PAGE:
Media plays a huge role in shaping our perception of ourselves and of the world we inhabit. Therefore, it is of critical importance that feminists concern themselves with media messages and its insidious effects. According to the Centre of Media Literacy, media literacy provides a framework to access, analyse, evaluate, participate and create media messages in a variety of forms: from print to video to the internet. Media messages are created by human beings which makes every piece of media, by its very nature, a carrier of numerous assumptions and biases.
Movies, television shows, magazines, newspapers, Instagram filters etc. carry within themselves messages regarding gender, race, sexuality, class, caste and religion. To be able to decode this messaging is essential in our collective fight for greater social justice. To become media literate, therefore, means learning to decipher signs, symbols and language of our media means. A few key concepts that underline media literacy are as follows.
All Media is Constructed
The media creator is not an asocial being, they are just as much embedded in society as the rest of us. Therefore, it is important to realise that a media creator’s social location impacts their news reportage/content. For example, a non-disabled journalist reporting on disability rights may lack the nuance and depth of knowledge that comes from one’s lived experience while covering the issue.
Furthermore, sometimes, it is not enough to just be aware of the authorship of a certain media message, digging deeper is often necessary for greater clarity. No media message occurs naturally. A team of professionals get together to create/construct news. In this process of media-construction, choices are made based on certain editorial decisions. If some words are spoken, others are edited out; after sifting through hundreds of pictures only some pictures make it to the final segment; if a story ends a certain way that means other possible endings were either not considered or rejected. Overall as audience members, we only see what was accepted! But nobody explains on what basis were the rejections made.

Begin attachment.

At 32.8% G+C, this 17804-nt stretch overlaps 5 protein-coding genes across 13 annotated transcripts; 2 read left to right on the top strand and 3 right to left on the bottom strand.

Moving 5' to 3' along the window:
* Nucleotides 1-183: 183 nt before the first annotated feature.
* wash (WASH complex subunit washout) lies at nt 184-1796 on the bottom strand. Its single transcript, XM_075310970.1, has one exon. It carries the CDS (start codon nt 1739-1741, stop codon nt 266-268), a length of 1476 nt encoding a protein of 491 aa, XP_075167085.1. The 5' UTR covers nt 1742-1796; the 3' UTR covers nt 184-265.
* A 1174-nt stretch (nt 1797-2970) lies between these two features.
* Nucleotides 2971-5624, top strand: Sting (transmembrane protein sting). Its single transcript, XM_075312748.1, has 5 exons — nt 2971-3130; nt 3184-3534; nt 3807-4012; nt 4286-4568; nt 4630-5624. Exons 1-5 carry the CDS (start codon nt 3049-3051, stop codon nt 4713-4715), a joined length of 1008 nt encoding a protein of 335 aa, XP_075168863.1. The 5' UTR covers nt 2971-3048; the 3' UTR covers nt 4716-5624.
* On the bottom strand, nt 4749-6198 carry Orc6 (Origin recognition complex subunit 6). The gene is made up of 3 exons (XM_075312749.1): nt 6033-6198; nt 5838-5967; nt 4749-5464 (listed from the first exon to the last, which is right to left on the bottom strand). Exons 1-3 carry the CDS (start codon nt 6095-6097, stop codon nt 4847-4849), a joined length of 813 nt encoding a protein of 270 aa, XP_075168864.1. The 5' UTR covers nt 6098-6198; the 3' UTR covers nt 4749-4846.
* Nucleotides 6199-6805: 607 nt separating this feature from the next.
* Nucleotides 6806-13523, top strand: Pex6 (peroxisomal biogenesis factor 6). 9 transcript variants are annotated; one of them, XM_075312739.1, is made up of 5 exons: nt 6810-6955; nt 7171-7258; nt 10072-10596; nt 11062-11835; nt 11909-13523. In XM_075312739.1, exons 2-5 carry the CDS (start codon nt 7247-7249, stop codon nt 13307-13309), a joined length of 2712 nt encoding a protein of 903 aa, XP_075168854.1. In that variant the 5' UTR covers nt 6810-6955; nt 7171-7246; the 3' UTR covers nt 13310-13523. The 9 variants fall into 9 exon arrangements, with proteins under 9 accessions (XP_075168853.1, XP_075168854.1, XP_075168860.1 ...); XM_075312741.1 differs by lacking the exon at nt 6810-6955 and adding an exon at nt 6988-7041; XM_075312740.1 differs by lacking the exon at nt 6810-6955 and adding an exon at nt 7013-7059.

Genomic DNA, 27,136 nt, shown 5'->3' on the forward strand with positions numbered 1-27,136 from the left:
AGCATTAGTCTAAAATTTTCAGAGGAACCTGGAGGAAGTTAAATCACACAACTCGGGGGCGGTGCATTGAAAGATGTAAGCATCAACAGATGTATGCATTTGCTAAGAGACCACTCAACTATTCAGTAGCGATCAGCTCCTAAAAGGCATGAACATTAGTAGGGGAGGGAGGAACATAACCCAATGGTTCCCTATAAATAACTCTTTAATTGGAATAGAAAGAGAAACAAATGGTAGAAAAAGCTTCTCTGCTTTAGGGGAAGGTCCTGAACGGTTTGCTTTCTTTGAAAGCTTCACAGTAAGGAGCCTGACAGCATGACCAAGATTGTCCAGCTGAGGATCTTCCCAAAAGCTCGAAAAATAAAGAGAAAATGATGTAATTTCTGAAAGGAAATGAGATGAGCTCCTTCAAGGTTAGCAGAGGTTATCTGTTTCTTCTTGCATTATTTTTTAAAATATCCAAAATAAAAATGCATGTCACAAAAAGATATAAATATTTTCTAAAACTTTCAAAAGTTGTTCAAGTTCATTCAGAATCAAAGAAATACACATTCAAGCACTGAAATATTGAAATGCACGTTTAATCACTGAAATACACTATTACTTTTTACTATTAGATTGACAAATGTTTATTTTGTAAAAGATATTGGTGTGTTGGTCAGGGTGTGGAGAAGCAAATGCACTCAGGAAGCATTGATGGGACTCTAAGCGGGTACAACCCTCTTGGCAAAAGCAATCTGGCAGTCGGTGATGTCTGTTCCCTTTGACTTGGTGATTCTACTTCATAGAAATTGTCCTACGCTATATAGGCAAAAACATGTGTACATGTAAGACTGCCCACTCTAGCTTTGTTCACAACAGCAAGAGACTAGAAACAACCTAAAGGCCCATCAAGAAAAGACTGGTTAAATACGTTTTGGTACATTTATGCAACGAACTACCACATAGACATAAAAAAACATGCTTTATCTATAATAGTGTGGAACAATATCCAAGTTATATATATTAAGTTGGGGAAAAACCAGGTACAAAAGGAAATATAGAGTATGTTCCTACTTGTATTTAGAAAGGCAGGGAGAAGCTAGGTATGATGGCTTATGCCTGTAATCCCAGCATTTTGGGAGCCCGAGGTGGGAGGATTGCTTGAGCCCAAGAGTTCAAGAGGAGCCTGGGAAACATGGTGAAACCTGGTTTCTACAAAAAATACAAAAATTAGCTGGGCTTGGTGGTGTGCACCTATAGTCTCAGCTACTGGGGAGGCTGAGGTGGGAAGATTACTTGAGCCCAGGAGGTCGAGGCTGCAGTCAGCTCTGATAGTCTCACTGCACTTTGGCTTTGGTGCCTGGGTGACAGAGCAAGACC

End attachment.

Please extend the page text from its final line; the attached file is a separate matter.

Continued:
Media Messages use their Creative Language to Disseminate Information
The format of a media message can tell us a few things about the intentions motivating the message. Several creative components such as sound, colour, music, movement and camera angle are used in the process of news construction to manipulate audience members psychologically to incite pre-determined feelings. For example, different colours create different feelings, camera close-ups convey intimacy and scary music heightens fear. Being aware of this creative language can reduce our susceptibility to such message and increase our appreciation for the creative process.
No Media is ever entirely Value-Free or Neutral
Media houses spend a considerable amount of time to make news look ‘real’ and ‘neutral’ but they never quite succeed. All news stories, for example, are value-laden and carry the message of what is and what is not important. News being value-laden here means that mainstream media which includes TV news, movies and songs, often reinforce and reaffirm the existing social system for the sake of profit. In this climate, new ideas can find it hard to get air time, especially if they challenge existing beliefs or assumptions.
If we keep this message at the back of our mind while consuming news or any other form of media we can become astute observers of mediatised bias and make better decisions. This is an exceptionally important skill for citizens to have in a democracy. Being able to name and recognise missing perspectives is also an important skill that we must inculcate.
Most Media is created for Profit
Most of the world’s media arose as a money-making enterprise and even today they are driven mostly by commercial interest. The real purpose of having programs on television or articles in a magazine is to create an audience whose attention can be used by the publisher to sell space and time to advertisers. This phenomenon is also called “renting eyeballs” by media scholars. With democracy under threat across the world, it is important that as media consumers we are aware of who is sponsoring our news especially and hold both news channels as well as their advertisers accountable for misinformation.
Source: Centre for Media Literacy